It’s clear we’ve become a throw away society and after years of not having to worry about it, waste disposal has now become a part of our lives in ways we never could have imaged 60 years ago.

While Coventry have scrapped plans in favour of increasing recycling, Shropshire council is trying to press ahead to build their incinerator. It will cost tax payers over £100 million and tie them in for 25 years, yet the council is certain it’s needed. Shropshire want one because they predict the amount sent to landfill will increase over the coming years. However, in order to feed the incinerator they want to build they will need MORE waste than they are currently sending to landfill! And if they don’t burn enough, they’ll have to pay for it any way. In a recent case, Stoke council were fined £645,000 by its contractor for not burning enough waste.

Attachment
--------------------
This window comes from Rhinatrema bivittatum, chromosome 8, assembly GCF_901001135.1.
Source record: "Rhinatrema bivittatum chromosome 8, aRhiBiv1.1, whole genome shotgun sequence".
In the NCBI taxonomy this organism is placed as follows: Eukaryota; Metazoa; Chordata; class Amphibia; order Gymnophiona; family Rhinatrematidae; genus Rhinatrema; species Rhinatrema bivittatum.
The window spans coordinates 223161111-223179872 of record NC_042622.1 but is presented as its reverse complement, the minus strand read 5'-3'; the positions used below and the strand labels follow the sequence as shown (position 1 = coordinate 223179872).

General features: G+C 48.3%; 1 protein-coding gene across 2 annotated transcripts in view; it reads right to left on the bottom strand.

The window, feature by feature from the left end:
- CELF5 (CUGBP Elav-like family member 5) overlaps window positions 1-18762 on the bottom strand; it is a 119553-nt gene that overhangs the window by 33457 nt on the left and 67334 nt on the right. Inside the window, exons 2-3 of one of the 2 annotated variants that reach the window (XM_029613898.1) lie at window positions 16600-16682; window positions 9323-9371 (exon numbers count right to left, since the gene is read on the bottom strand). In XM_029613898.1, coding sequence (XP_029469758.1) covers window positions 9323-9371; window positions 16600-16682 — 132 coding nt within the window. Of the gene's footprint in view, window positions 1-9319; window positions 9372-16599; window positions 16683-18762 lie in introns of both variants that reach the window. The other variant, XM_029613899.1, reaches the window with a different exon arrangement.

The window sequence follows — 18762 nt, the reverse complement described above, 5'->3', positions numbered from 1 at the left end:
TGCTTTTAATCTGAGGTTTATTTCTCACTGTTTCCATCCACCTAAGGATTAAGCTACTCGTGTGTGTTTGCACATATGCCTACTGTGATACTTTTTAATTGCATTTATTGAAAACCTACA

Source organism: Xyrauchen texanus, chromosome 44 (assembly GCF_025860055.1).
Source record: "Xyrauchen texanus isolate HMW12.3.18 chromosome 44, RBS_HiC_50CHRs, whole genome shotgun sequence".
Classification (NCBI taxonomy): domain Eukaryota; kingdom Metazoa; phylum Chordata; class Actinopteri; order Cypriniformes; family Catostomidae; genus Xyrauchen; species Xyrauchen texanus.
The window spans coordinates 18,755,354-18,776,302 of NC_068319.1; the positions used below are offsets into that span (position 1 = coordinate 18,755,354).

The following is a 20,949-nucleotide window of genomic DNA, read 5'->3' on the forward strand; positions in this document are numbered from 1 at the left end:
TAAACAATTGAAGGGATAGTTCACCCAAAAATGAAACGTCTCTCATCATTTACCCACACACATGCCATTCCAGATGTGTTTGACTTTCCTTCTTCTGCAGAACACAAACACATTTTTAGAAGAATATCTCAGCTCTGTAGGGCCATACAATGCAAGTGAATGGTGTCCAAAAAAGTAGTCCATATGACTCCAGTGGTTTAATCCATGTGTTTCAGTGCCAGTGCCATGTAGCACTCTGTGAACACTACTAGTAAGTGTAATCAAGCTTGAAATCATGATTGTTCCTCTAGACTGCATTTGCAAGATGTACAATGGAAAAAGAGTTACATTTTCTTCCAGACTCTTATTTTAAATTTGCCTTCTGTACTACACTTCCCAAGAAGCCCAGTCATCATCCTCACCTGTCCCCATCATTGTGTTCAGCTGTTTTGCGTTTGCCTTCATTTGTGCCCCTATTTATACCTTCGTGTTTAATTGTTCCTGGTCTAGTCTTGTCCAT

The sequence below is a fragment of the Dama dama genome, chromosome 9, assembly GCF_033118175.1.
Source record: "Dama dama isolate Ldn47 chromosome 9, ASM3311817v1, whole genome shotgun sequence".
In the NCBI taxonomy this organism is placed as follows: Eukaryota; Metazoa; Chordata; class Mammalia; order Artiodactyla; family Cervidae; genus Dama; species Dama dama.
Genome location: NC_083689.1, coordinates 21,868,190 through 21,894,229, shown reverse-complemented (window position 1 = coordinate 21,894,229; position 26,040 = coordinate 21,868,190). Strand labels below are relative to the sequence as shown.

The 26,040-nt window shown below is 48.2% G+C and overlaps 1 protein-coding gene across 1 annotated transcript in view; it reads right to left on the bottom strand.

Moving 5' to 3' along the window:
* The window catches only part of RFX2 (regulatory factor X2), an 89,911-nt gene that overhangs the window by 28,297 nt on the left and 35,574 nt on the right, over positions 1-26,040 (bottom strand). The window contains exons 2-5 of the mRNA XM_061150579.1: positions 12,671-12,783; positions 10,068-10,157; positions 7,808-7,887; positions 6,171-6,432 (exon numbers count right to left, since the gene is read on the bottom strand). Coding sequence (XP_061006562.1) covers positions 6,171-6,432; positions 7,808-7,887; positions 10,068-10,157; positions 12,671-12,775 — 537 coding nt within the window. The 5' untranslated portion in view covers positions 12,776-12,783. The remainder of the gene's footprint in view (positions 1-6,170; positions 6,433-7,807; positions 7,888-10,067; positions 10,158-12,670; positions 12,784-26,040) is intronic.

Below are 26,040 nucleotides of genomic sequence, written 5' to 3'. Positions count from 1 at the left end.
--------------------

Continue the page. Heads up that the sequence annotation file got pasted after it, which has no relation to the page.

Future of waste

Everyone else the programme spoke to felt that the amount of waste we create will go DOWN in the future, not up. They pointed out that Shropshire’s plans were drawn up three years ago when we were recycling less and when Government had imposed big housing targets. However, despite the Govt scrapping those targets, despite the recession and despite all the spending cuts the council insists there will be more houses, more businesses and that means more rubbish.


Dr Margaret Bates, a ‘waste expert’ thinks we are going through a cultural change in how we think about waste. We’re asking more questions and as consumers, we want more renewable materials to be used so she feels waste will reduce, recycling will increase and there is no need for large incinerators.